Under the miserable burden of his memory—a childhood among the dregs of the legacy of an old New England family—Ezekiel Farragut is touching, as he is touching in his aloneness, and during a withdrawal from methadone forced upon him one day when a sadistic superintendent refuses to allow him his fix. But when he is not touching in some such way he is not particularly interesting at all. As a character he has the flaw that one who reads Descartes in prison might be expected to have: he is, almost if not quite, the literary cliché of the criminal-saint, the infernally charming sinner who, like Lucifer himself, used to be the brightest of angels. As such he is a gross romantic delusion.
The odd thing—what might have been the saving thing—is that the delusion is first of all a self-delusion, Farragut’s own grandiose image of himself. In the three long letters Farragut writes, complaining of his mistreatment to his governor, his bishop, and his girlfriend, there is an unappealing pomposity and arrogance: “We prisoners, more than other men,” Farragut writes the churchman, “have suffered for the sins of society, and our example should cleanse the thoughts of men’s hearts because of the grief with which we are acquainted. We are in fact the word made flesh; but what I want to do is to call your attention to a great blasphemy.” It isn’t clear, though I wish it were, that Cheever has any irony toward the melodramatic self-importance of this; indeed, he seems to have lent it the authority of his own lyrical and rhetorical gifts. Another example: when writing to the governor, Farragut mentions that if class differences were honored in this country, he would not even consider addressing the governor, who is below Farragut socially. This is a colorful line, characterizing Farragut very nicely as a prig. But the trouble is Cheever doesn’t seem to know that Farragut is a prig. Instead he asks us to participate in, to take pleasure in, the impudence and snobbery of Farragut’s remark. The third letter, to the girlfriend, is full of maudlin reminiscence. He recalls “the snowbound farmhouse,” “the sailboat race”—what is maudlin here seems to dwell in the little word “the.” My impression of how we are to take this is that we are expected to forgive a lonely prisoner his pretty memories. Fair enough, and pretty they are. But the fact is they flounder in prettiness, whereas they could have been searing—there are searing things in the book—were it not that Farragut’s mood is so monotonously nostalgic that nothing else can be achieved. In this respect, Cheever has failed to see through or to see around his character, and so the limitations of Farragut become the limitations of the novel.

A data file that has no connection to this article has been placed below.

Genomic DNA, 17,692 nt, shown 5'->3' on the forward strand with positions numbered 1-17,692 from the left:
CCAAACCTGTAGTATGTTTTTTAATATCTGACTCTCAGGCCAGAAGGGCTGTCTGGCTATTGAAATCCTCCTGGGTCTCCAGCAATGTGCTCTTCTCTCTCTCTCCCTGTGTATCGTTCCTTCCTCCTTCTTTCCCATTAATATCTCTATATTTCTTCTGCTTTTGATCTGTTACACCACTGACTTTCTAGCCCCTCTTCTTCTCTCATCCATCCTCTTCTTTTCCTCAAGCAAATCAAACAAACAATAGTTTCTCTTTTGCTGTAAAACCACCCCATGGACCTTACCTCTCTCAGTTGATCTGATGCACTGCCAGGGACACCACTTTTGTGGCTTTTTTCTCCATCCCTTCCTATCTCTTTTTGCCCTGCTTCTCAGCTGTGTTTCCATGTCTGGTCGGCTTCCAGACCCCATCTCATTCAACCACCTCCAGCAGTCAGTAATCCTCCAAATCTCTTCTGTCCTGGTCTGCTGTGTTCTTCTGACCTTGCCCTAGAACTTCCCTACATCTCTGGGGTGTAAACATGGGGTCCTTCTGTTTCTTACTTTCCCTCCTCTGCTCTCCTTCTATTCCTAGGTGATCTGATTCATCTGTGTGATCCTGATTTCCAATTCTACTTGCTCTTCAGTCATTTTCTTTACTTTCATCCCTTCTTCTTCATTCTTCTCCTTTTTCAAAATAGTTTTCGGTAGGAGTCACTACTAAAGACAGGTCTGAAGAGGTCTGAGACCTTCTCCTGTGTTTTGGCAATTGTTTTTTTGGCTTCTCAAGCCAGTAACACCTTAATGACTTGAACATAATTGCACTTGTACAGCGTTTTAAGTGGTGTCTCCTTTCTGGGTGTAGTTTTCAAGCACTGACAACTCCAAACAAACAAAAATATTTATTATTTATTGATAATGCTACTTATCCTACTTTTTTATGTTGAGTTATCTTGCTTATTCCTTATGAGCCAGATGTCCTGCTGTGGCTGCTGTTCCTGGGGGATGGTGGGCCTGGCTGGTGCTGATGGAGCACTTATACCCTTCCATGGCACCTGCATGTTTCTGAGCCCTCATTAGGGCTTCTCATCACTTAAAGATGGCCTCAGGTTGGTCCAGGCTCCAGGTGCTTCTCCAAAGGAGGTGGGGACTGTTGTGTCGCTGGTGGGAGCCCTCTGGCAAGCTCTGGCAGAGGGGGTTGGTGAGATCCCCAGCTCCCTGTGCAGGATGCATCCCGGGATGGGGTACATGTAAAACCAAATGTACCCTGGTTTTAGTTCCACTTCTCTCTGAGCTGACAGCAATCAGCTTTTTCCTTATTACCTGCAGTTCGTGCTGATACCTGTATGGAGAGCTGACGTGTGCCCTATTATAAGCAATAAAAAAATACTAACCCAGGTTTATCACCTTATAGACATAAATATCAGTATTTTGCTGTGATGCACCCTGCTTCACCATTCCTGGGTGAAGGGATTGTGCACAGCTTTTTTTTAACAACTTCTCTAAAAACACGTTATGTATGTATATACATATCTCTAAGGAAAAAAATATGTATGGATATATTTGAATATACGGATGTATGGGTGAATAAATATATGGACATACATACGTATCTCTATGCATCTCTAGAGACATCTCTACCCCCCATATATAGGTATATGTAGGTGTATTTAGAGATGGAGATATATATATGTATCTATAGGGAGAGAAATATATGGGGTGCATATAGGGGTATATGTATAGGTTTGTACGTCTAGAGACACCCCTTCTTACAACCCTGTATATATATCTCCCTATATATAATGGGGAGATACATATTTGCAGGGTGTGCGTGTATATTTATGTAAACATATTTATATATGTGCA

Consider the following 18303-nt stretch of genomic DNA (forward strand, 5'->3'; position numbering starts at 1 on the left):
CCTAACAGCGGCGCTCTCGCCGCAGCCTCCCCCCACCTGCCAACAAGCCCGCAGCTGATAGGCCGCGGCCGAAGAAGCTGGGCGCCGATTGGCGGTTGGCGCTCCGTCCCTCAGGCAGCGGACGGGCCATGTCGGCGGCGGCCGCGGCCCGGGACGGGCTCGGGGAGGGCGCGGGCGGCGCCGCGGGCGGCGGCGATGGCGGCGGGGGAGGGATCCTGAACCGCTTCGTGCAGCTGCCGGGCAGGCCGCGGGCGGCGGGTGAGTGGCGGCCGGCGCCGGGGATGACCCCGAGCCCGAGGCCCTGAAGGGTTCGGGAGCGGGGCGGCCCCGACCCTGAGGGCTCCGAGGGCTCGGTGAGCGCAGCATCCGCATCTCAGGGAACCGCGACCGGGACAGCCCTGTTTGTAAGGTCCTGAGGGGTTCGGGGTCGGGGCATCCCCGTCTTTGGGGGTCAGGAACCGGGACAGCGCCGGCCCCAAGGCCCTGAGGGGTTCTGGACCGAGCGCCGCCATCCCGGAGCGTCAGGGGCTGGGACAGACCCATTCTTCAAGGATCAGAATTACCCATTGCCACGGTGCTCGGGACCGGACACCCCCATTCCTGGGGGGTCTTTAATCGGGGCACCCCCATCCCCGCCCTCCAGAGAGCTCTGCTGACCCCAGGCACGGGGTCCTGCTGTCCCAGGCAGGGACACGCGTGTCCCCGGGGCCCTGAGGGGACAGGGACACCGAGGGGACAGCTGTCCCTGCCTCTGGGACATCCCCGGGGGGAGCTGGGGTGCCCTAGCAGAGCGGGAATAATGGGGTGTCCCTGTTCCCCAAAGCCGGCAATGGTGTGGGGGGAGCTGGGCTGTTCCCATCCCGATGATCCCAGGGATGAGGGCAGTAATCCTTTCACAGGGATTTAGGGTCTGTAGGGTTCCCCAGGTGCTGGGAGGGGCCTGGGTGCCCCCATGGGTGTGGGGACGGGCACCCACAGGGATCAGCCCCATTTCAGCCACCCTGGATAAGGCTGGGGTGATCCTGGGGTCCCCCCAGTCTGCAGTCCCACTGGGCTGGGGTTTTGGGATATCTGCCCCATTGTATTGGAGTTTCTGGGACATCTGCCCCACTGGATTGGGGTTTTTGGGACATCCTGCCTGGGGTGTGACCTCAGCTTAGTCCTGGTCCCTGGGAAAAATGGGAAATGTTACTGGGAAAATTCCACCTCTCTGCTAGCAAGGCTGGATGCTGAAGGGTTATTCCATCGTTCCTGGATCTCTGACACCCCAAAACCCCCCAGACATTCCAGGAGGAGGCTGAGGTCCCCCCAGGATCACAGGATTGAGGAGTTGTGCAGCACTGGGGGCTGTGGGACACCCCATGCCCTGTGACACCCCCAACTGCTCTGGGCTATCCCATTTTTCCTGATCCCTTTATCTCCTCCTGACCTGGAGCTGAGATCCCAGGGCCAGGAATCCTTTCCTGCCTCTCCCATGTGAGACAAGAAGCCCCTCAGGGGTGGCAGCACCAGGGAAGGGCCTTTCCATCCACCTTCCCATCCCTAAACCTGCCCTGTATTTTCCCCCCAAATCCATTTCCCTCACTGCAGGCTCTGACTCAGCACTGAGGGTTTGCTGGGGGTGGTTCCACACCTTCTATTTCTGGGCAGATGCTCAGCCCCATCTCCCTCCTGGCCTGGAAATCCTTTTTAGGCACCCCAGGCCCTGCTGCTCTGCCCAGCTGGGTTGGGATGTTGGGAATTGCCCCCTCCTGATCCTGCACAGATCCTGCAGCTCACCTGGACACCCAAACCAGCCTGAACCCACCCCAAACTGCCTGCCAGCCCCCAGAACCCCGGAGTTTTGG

It is for this reason that Marcia Farragut does not succeed as a portrait. The presentation of her is narrow because Farragut’s idea of women is narrow: “He had never really liked any woman who wasn’t a dark-eyed blond, who didn’t speak at least one language other than English, who didn’t have an income of her own, and who couldn’t say the Girl Scout Oath.” Of course this finickiness is a part of Farragut’s affliction, a result of his victimization by history, but it makes him, nonetheless, a poor medium through which to know his wife. As it stands, she is unrealized and inconsistent, married to Farragut for an inexplicably long time, sporadically sadistic and affectionate. The temptation is to say what has been said about John Cheever’s work before, that he is unable to “do” women, or that he is unsympathetic to them. Brut actually the defect of vision is Farragut’s, and Cheever simply doesn’t overcome it.
He overcomes the liability of Farragut’s perspective, or anyway it doesn’t interfere, in presenting-the other inmates of Falconer, and they are part of the reason that Falconer succeeds rather better as a book than Farragut does as a character. There is, for instance, a lifer called “The Cuckold” who lures others to his cell with promises of food and then tells them long stories, mostly about his wife’s nymphomania, while they wait hungrily. He tells one story, however, about a young male hustler with whom he fell in love, and who shortly after was killed. It is a poignant story, done with the eerie cleanness and precision of Cheever’s best writing. Another inmate, Jody, who is Farragut’s lover in the course of things, is an ingratiating conniver. He turns out distinctly cheap and faithless, but Farragut loves him profoundly and their affair resembles Farragut’s marriage in one way: Farragut seems to take a perverse pleasure in being stood up by Jody, it whets his eagerness. In fact, Farragut’s love for Jody is so much like his previous loves that it cannot possibly signal a stage in Farragut’s pending redemption, though that is perhaps what it is meant to do. But Jody is at the center of the book’s most remarkable episode—a brilliant and surreal and delightful anecdote—in which Jody escapes, disguised as an acolyte, in the helicopter of a visiting cardinal.